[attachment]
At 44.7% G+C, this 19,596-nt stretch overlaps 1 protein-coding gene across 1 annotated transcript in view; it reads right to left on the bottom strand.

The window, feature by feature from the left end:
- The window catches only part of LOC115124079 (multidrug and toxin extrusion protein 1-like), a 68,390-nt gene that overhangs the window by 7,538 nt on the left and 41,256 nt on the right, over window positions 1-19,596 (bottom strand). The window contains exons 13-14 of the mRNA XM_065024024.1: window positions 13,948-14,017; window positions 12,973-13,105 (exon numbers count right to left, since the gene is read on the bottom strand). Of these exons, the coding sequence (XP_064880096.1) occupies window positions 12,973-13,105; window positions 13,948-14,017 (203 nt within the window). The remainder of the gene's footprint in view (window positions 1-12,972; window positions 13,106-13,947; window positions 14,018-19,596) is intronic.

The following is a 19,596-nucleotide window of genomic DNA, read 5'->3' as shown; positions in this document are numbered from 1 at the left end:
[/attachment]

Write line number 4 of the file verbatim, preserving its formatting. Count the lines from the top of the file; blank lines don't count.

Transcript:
The following is a 19,596-nucleotide window of genomic DNA, read 5'->3' as shown; positions in this document are numbered from 1 at the left end: